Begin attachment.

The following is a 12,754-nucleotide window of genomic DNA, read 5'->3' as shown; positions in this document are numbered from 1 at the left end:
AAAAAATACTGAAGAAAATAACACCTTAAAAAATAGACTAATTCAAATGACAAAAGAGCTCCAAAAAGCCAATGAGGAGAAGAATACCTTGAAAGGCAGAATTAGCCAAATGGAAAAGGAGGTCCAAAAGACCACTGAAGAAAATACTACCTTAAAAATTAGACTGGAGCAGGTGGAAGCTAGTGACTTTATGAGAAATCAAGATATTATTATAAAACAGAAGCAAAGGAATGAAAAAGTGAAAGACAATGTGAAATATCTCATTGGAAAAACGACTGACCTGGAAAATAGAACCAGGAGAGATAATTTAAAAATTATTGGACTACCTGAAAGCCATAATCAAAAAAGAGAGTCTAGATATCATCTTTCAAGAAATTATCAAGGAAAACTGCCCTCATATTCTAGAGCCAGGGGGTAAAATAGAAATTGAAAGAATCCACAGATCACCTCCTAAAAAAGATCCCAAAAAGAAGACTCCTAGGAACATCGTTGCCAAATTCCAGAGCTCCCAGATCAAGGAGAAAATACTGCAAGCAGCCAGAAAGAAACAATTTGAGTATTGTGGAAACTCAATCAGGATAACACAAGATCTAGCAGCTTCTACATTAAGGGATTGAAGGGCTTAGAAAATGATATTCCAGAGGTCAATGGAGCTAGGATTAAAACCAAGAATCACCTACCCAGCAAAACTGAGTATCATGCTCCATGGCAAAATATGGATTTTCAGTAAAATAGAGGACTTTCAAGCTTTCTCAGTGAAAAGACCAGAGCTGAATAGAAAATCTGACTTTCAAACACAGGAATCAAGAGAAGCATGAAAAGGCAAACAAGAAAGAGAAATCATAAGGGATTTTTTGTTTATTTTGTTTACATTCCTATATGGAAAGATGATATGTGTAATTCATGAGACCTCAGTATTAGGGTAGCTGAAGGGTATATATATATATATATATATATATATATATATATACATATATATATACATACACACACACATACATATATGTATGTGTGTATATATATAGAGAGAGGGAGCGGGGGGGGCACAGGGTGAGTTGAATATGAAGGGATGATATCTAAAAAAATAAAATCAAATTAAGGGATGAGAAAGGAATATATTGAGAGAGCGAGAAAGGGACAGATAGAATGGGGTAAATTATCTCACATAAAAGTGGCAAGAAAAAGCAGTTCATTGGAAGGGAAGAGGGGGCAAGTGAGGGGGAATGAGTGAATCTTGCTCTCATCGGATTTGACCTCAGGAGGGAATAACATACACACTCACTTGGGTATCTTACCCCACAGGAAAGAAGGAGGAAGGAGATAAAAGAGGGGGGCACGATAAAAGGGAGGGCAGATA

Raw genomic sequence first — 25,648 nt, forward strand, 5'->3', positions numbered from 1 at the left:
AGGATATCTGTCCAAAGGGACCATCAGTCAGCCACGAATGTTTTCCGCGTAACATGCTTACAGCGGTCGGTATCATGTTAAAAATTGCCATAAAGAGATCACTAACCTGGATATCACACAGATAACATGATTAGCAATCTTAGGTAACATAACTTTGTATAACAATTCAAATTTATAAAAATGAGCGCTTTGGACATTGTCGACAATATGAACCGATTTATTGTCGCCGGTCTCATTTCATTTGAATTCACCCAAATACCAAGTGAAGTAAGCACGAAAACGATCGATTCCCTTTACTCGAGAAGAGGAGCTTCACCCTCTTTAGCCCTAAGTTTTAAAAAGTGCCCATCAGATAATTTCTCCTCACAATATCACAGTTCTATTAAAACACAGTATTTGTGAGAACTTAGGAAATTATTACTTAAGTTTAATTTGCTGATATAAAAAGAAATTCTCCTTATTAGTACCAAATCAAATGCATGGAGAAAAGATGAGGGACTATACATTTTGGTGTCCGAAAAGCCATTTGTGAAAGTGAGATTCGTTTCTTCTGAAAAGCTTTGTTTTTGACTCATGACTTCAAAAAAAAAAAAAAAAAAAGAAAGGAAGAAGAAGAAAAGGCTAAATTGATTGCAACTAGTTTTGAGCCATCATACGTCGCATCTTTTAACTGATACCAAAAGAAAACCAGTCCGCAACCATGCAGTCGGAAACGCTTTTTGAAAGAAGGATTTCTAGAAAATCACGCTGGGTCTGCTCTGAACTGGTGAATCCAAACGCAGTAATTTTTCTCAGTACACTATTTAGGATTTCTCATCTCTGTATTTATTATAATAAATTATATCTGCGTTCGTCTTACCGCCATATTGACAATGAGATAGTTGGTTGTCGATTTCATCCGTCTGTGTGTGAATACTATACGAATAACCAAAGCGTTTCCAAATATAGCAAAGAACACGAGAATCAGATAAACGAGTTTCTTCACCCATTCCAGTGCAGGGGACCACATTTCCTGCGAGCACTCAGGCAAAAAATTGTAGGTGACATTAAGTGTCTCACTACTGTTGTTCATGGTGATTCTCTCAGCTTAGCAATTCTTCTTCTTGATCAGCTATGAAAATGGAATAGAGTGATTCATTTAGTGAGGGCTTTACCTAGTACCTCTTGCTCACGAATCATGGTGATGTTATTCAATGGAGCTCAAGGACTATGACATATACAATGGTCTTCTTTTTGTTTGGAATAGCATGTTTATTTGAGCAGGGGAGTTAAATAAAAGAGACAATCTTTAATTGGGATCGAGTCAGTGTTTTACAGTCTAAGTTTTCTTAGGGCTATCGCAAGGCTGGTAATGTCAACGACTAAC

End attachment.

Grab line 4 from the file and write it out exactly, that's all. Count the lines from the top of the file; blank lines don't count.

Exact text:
AGGATATCTGTCCAAAGGGACCATCAGTCAGCCACGAATGTTTTCCGCGTAACATGCTTACAGCGGTCGGTATCATGTTAAAAATTGCCATAAAGAGATCACTAACCTGGATATCACACAGATAACATGATTAGCAATCTTAGGTAACATAACTTTGTATAACAATTCAAATTTATAAAAATGAGCGCTTTGGACATTGTCGACAATATGAACCGATTTATTGTCGCCGGTCTCATTTCATTTGAATTCACCCAAATACCAAGTGAAGTAAGCACGAAAACGATCGATTCCCTTTACTCGAGAAGAGGAGCTTCACCCTCTTTAGCCCTAAGTTTTAAAAAGTGCCCATCAGATAATTTCTCCTCACAATATCACAGTTCTATTAAAACACAGTATTTGTGAGAACTTAGGAAATTATTACTTAAGTTTAATTTGCTGATATAAAAAGAAATTCTCCTTATTAGTACCAAATCAAATGCATGGAGAAAAGATGAGGGACTATACATTTTGGTGTCCGAAAAGCCATTTGTGAAAGTGAGATTCGTTTCTTCTGAAAAGCTTTGTTTTTGACTCATGACTTCAAAAAAAAAAAAAAAAAAAGAAAGGAAGAAGAAGAAAAGGCTAAATTGATTGCAACTAGTTTTGAGCCATCATACGTCGCATCTTTTAACTGATACCAAAAGAAAACCAGTCCGCAACCATGCAGTCGGAAACGCTTTTTGAAAGAAGGATTTCTAGAAAATCACGCTGGGTCTGCTCTGAACTGGTGAATCCAAACGCAGTAATTTTTCTCAGTACACTATTTAGGATTTCTCATCTCTGTATTTATTATAATAAATTATATCTGCGTTCGTCTTACCGCCATATTGACAATGAGATAGTTGGTTGTCGATTTCATCCGTCTGTGTGTGAATACTATACGAATAACCAAAGCGTTTCCAAATATAGCAAAGAACACGAGAATCAGATAAACGAGTTTCTTCACCCATTCCAGTGCAGGGGACCACATTTCCTGCGAGCACTCAGGCAAAAAATTGTAGGTGACATTAAGTGTCTCACTACTGTTGTTCATGGTGATTCTCTCAGCTTAGCAATTCTTCTTCTTGATCAGCTATGAAAATGGAATAGAGTGATTCATTTAGTGAGGGCTTTACCTAGTACCTCTTGCTCACGAATCATGGTGATGTTATTCAATGGAGCTCAAGGACTATGACATATACAATGGTCTTCTTTTTGTTTGGAATAGCATGTTTATTTGAGCAGGGGAGTTAAATAAAAGAGACAATCTTTAATTGGGATCGAGTCAGTGTTTTACAGTCTAAGTTTTCTTAGGGCTATCGCAAGGCTGGTAATGTCAACGACTAAC